Sandy Smith, Exile on Oxford Circle, Philadelphia

"95% of success in life is showing up." --Woody Allen

My foodblogs: 1 | 2 | 3

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Just a quick thought:

The classic Philadelphia roast pork sandwich is made using a fresh ham. Now, a fresh ham is not a particularly tender cut, so, you have two options: slow cook it for a very long time (like a pot roast), until it is so tender it is about to fall apart, or roast it relatively quickly and slice it very thinly on a deli slicer. When cooked like a pot roast (or like our pulled pork) it will have cook until about 200 degrees, that's just about when all the fat melts away, leaving an extremely moist and tender product. Although this is possible with a ham, no one would do it - you would just use a pork butt, which is much fattier, hence much more flavorful and better suited for long slow cooking. Where does that leave us, a roasted ham cooked to about 140 degrees at a higher temperature. Cooking at a high temperature and thoroughly browning the outside provides caramelization and a suitable basis for producing a stock. You could, theoretically, slice it extremely thin by hand, but that just wouldn't work very well during lunch. I don't believe that would necessarily produce a better product (only for the eyes, which do often convince the mind), it would certainly be less consistent. If you were to take one of our roasts, and try to carve it by hand it would be a mess. Tough, inconsistent, and really just improper.

As for the gravy, you're not talking about some cheap commercial stock. It's real pork stock, from bones, from meat, from skin. It's flavor. It's done properly. Just as a good dark chicken stock is made. Just as a French veal stock is made. The process of submerging the sliced pork in the stock may be unique, but it's good unique. Look at Vietnamese Pho - thinly sliced raw beef (which is usually an eye roast, and rather similar to our beef bottom round ) is plopped in a beef stock right before it's brought to you - it works. It's beautiful stuff, is it what people would imagine a beef soup to be? Probably not, but it's damn good.

So, like it or not, it's the traditional way the Philly pork sandwich is. In fact, it's roots really are dug heavily in Italian cooking. It is proper, it is exactly what it's supposed to be (ours certainly is). Roast a piece of meat, slice it thinly, drown it in natural stock, and plop it on a roll. If you ask me, I'd say it's a fine, fine thing.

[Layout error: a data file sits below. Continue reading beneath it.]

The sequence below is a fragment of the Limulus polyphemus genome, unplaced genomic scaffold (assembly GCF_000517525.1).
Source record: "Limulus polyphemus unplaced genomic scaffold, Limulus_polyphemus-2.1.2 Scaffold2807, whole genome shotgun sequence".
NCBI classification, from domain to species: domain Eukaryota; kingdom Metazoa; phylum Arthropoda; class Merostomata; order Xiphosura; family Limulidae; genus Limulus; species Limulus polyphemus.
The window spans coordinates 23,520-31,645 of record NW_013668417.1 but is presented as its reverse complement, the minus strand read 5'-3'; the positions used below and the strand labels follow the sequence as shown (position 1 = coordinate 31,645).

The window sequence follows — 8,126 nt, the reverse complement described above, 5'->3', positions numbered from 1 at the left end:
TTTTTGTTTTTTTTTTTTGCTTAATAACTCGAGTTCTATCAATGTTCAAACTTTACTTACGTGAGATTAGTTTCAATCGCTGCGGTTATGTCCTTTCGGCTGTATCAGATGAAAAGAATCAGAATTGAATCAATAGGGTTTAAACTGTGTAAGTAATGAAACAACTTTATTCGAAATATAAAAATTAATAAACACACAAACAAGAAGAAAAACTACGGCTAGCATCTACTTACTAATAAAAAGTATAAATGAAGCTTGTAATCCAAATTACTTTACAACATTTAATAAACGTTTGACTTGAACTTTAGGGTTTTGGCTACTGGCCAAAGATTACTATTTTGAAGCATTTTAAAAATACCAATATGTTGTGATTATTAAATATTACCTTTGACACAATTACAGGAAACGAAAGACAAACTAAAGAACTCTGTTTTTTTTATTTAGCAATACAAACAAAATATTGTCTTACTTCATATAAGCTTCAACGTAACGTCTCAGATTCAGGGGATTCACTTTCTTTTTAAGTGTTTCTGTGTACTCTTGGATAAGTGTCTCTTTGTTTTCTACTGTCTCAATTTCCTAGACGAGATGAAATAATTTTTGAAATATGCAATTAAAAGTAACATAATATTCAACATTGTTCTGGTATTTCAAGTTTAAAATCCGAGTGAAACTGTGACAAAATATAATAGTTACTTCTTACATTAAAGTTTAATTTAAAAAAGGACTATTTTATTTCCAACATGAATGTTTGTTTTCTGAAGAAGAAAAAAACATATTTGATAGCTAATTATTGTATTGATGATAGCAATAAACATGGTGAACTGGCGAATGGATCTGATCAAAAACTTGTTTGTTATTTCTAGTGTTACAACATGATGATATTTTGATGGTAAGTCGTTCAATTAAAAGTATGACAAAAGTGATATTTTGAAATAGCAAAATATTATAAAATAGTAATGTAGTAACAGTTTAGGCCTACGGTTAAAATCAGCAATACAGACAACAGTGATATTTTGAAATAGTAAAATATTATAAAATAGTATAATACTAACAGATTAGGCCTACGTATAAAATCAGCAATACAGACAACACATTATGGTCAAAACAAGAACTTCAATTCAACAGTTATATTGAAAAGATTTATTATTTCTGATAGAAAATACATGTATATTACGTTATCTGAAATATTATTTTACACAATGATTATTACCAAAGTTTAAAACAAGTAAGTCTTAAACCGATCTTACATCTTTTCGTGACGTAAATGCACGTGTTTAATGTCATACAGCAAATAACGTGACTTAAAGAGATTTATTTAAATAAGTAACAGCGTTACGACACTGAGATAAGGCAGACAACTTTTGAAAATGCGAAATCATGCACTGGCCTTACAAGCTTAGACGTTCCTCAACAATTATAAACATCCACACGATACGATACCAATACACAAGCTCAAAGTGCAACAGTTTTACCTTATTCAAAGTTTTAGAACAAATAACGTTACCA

Edited by jtnicolosi (log)
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Actually I got what I expected.  I had seen the pictures.  I just was musing as to the difference between crispy roast pork and the roast pork that has been sliced, juiced, and steamed. 

As for the roast beef served in many places that resembles this roast pork, it is not something that I would get excited about.

Now you've got me perplexed.

Whenever I prepare roast beef at home, I usually end up slicing it, and the resulting slices are usually moist, even if they do have a crust and have not been sitting in juices for a while. (They usually produce their own, which I then reduce to make gravy.)

What should a good roast beef sandwich feel like in one's mouth?

An Old Original Nick's, overboard on the outs.

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I would suggest that if you're looking for the crispy-roasty-tender-fatty-salty contrast of good roast pork, don't turn to the roast pork sandwich; instead, just try the roast pork entrees at Osteria (it's a special) and Cantina los Caballitos (on the regular menu). I have eaten my fair share of suckling pigs of several nationalities (Italian, Chinese, Mexican, Hawaiian, Dominican) and I think the versions at those two restaurants are stellar.

I do like me a Philly roast pork sandwich but yeah, don't go in expecting porchetta. It's more about a great roll, spicy greens, sharp aged provolone and tenderness/jus.

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Sadly, they were out of the pig at Osteria last time we were there (I think it was two weeks ago?), they seem to run out of it VERY early in the evening.

I think we may just go visit ClC based on your recommendation though.